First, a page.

Last night I went to see The Band's Visit for the second time, with five other people. One had seen it before, the other four hadn't. When the show was over, we were all glowing.
We sat in the last row, in the $49 seats. We had some binoculars with us, but we only used them occasionally. Sitting in the last row was just fine, which is a tribute both to the structure of the Ethel Barrymore Theatre and to David Cromer's quietly intense direction. The Band's Visit happens at a whisper, but it is a whisper that fills the theatre with emotion and beauty. (My niece said that the show was "like a poem," which I think is a great comment.)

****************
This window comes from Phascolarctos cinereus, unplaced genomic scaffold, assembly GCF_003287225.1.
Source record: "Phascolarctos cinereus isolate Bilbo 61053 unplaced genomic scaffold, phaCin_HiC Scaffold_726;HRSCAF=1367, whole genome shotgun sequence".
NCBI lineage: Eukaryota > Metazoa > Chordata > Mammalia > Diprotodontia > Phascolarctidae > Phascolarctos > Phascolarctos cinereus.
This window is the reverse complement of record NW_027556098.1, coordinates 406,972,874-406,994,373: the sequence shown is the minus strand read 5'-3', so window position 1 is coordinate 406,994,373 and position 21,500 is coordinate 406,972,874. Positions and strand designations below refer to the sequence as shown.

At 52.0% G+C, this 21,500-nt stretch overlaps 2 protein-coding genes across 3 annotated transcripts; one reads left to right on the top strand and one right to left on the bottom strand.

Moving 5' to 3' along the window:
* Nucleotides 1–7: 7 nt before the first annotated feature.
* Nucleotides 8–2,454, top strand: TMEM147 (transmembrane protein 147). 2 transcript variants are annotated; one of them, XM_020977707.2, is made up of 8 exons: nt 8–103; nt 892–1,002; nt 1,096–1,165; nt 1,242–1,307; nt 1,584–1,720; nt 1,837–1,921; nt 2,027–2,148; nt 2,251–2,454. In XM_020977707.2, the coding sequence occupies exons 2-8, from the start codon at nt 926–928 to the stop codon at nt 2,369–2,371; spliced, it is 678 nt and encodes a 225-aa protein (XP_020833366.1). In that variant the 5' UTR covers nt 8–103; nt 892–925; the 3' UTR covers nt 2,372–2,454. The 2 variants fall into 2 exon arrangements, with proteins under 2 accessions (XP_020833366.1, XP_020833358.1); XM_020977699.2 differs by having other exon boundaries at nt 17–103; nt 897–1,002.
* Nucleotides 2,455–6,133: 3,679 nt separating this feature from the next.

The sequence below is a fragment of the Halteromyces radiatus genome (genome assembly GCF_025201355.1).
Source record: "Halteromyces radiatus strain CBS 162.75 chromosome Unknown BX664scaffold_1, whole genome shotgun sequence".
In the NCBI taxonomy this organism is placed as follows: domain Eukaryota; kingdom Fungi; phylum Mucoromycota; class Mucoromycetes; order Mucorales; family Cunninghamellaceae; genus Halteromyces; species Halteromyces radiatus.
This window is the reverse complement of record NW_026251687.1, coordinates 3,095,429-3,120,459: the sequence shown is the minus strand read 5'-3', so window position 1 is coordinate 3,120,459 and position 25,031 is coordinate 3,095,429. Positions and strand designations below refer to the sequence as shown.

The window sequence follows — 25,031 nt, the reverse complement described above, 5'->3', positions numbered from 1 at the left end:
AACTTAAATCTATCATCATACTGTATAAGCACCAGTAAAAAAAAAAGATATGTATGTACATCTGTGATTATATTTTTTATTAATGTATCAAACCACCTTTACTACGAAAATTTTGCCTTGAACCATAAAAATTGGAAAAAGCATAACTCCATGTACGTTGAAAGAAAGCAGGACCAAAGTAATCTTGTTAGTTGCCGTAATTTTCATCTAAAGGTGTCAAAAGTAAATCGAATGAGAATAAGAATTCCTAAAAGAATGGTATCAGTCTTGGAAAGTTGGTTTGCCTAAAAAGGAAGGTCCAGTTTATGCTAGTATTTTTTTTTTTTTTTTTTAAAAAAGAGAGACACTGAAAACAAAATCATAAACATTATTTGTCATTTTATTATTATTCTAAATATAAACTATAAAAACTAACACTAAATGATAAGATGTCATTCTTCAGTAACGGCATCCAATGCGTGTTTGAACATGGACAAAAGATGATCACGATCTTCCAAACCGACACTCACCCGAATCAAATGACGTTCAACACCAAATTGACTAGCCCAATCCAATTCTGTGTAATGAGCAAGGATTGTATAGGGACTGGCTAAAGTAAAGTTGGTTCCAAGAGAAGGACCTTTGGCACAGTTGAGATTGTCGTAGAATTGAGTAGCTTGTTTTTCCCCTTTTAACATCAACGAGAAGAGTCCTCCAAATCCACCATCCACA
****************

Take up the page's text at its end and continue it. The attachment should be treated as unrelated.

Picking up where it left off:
One of my all-time favorite experiences is seeing something new and wonderful in the theatre, and The Band's Visit is both. It's a quiet show. It has no plot. It's a theatrical iceberg: 80% of its content is below the surface. The score is lovely, the lyrics by turns funny or moving or both. The performances are exactly right. The set is simple and thoroughly serves the show. The band's "Sergeant Pepper's uniforms" are perfect.
I'm so glad that the show won so many Tonys, all of which were completely deserved. It would have been unsurprising for the Tony voters to go for flash rather than quiet, but I guess The Band's Visit left them glowing as well.
($49 seats, last row)
Show-Score Score: 99